From the beginning of March 2015, South Africans have had the opportunity to open a Tax Free Savings account with various financial institutions, which allows them to invest their money while earning returns that do not incur income, dividends or capital gains tax.
The initiative was put into place by government as a way to foster a savings culture among a population widely reliant on debt to fund consumption spending.
“Through this savings vehicle, government and financial institutions are hoping that they will be able to compel individuals to save for their future and highlight the importance of other savings vehicles such as pension funds or retirement annuities,” explains Laurence Hillman, MD of 1Life.
Hillman believes that by adopting a more disciplined savings behaviour, through vehicles such as tax free saving accounts, consumers have the opportunity to not only increase their savings, but to also play a part in the economic growth of the country.
However, for a large percentage of the population, especially the country’s lower income earners, the notion of tax free saving may seem attractive, but as they are struggling to make ends meet every month, saving may be the furthest thing from their mind. Hillman, who is passionate about financial literacy, with the goal of fostering a culture of saving in South Africa, points to the fact that countries such as India, have managed to adopt a culture of saving, despite being considered a low income economy.
“A country like India, which is considered to have the second highest savings rate in the world, at 16%, highlights the fact that these consumers are motivated to save more money as early as possible while they are working, rather than to extend taking their retirement. This is in stark contrast to South Africa’s household sector which is characterised by overspending, with many not realising that they will inevitably have to work past retirement age to afford a comfortable retirement one day.”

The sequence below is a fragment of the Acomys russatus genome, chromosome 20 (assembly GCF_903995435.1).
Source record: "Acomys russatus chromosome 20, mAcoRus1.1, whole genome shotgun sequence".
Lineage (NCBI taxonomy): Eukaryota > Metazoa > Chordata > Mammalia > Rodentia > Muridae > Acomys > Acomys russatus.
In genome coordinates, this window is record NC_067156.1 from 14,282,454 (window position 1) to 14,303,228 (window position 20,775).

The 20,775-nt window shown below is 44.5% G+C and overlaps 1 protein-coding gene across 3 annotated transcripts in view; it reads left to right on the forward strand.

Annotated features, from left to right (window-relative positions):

With this in mind, Hillman states that no matter how much you earn, it is vital to have a clear savings goal in mind, and products such as the tax free savings plans will help you achieve these goals.
"Being able to save takes real discipline with the ability to think ahead and plan for the future, as opposed to living in the now. Many South Africans are influenced by an ‘I must have this now’ culture, without paying attention to their spending habits, which in most cases means that they are not following a budget or saving upfront first when they receive their salary. Our habits are to unconsciously spend, and if there is remaining cash after monthly expenses, only then will it be saved.”
Savings and investments are critical to financial stability within a household and a lack thereof can mean that many look to external sources such as the government and their working children for support after retirement, as they have not planned ahead. With the annual contribution limit at R30 000, by starting early with the help of a tax free savings account, consumers can benefit from the ‘snowball effect’ of compound interest - where they can earn interest on top of interest – and the longer they save, the more interest they will earn.
Hillman continues: “A tax-free savings plan has many benefits, such as allowing you to start saving from as little as R350 a month, with the option to access your savings and change your premiums without any extra charges or penalties; the ability to nominate beneficiaries to avoid estate process delays and executor fees; low administration fees as well as the chance to save for your children’s education.”
Hillman encourages all South Africans to review their commitment to saving through tax free savings, as the total lifetime contribution could be up to R500 000.
“That said, while exploring opportunities in the tax free savings options available, it is imperative for consumers to have a good understanding of the basics around saving, such as budgeting and the benefits of delayed gratification, which are all essential disciplines that will assist them in boosting their savings.”